29 August 2012

What's In a Name?

     I once heard a quote attributed to Thomas Jefferson:

"I won't trust a man who can't spell his name at least three different ways."

     I guess that kind of sums up most of the problems in genealogy and not being able to find our ancestors. I hear so many people claim that their family was "missed" on the census. I guess they never head this quote!

     In going through the Dawes Rolls Creek packets, I came across an interesting transcript. One of the "chiefs" of a village gave an explanation, under oath, of how names were dealt with. Children were given their father's name if they lived in the father's village and mother's name if in her village. To complicate things more, there were separate rules if the husband or wife was Cherokee living in the Creek nation or vice/versa.

     The most interesting statement I read was the "chief's" identification of a child's father. He gave the father's name he was known by. And then he also gave the dad's Creek name. AND he went on to identify the man's Warrior name. So each Creek male had a "White" name, a "Creek" name, and a "Warrior" name. A genealogist unaware of this naming system is doomed!

     Perhaps the Creeks took Thomas Jefferson's supposed quote too seriously :)

26 August 2012

Duplication of Records???...So What!!!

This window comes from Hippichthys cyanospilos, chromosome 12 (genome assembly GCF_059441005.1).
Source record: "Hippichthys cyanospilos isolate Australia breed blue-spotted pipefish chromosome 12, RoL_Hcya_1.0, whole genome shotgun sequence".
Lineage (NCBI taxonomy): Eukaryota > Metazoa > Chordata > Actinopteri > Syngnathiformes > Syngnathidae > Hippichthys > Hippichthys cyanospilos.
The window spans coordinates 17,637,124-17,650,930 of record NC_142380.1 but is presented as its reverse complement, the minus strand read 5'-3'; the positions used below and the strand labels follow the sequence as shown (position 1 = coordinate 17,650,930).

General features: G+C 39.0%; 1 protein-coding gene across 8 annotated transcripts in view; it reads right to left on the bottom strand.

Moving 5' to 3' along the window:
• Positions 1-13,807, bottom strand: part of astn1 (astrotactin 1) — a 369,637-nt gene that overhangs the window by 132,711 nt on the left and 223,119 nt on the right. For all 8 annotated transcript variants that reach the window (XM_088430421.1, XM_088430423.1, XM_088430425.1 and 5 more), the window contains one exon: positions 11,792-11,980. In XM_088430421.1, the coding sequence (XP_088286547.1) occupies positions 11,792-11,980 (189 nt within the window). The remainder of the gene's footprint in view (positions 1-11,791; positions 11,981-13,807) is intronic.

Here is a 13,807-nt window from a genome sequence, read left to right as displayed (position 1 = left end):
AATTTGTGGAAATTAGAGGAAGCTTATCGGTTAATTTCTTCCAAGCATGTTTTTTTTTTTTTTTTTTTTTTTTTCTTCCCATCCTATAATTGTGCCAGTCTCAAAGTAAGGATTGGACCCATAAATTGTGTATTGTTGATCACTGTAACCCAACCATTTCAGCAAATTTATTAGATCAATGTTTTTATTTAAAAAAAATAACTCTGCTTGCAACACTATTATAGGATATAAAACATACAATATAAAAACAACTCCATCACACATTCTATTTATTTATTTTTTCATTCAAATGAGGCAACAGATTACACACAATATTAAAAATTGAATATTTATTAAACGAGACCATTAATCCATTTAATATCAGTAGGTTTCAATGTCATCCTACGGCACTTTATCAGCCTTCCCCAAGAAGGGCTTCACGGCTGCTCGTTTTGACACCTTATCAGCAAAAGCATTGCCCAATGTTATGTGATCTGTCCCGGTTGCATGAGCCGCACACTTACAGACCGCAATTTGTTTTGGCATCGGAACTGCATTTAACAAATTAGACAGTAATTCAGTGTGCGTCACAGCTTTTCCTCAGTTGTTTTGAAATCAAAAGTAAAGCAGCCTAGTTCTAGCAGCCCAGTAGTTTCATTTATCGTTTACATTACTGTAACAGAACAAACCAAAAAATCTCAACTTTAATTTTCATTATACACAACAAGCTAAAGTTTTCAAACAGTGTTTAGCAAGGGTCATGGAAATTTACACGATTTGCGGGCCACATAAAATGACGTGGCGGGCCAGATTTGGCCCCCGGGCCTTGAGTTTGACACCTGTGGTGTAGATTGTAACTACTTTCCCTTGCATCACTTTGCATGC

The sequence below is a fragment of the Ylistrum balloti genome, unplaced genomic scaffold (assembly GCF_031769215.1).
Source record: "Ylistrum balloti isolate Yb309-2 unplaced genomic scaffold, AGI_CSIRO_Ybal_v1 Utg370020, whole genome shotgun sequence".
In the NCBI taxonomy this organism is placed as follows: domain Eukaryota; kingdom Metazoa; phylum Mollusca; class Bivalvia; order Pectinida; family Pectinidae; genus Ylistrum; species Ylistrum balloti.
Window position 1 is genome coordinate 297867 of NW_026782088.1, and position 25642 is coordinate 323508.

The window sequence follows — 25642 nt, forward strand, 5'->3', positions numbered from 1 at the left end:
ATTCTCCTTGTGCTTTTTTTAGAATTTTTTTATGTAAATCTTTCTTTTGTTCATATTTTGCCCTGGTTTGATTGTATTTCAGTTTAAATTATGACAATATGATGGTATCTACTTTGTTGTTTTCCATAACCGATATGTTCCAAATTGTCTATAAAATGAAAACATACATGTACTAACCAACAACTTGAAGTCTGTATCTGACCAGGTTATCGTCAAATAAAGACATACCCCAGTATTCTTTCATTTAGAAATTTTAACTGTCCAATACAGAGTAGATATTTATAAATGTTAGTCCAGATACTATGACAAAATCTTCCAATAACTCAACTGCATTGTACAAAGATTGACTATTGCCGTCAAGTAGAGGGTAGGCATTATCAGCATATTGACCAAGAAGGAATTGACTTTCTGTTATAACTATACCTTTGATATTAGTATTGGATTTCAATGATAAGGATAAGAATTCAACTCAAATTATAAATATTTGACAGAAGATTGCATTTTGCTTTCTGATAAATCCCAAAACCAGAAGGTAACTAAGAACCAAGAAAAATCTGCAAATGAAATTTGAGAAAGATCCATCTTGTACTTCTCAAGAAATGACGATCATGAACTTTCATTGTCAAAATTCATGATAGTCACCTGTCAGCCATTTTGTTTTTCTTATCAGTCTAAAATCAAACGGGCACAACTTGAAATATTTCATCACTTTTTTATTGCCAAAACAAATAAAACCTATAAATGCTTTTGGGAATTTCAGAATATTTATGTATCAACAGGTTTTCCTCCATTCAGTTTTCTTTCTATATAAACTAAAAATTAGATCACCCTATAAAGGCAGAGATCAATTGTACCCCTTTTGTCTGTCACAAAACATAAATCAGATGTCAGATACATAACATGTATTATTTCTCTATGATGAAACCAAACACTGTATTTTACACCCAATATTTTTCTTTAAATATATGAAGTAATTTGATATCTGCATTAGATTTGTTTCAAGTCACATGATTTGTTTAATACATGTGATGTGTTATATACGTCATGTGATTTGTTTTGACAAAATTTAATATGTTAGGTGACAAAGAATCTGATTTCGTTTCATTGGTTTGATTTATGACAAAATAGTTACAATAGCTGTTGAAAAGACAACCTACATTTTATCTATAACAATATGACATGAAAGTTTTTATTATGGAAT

My purpose for the Pre-1920 Oklahoma Death Index database is to accumulate as many references to pre-1920 Oklahoma deaths as I can find. I have been chastised for having duplicate entries, for wasting my time, etc. One person thought it was "stupid" to extract information from a published cemetery book and then go walk the cemetery, including deaths from both sources, most being duplicates. What that person doesn't realize is that although many of the entries are duplicates, many entries have slightly different name spellings or death dates. Often I see new stones for previously unmarked graves and the published book has old stones that have disappeared or become unreadable over time. In Tyner's "Our People and Where They Rest" 12 volume set, most entries have only birth and death year. A reading of the actual tombstone will often add month and day to those years.

     To illustrate what I see as the great value to my database, here are two entries. One entry was added last year from a findagrave.com. The other is from a newspaper article extract:

Hughes, George Vaughan  32 years  buried Coalgate Cemetery (no death date on old stone)

Hughes, George V.  died Saturday at Weston TX. Buried Coalgate Cemetery  [from the Wayne OK Gazette 26 Nov 1909 p1 c6]

     Neither source provides the same information. from the tombstone we have an age with no reference point since there is no death date or death year. From the death notice, we have a death date (I would need to look up the paper and see the publication date to determine the death day), death location and burial location. Combine the two and we now have a good idea of the life span of George V. Hughes and a better idea of what records would available on him and which ones to search.

     With my alphabetical death index, I can easily find and match multiple references for one individual. The more sources, the more information and better the information is substantiated.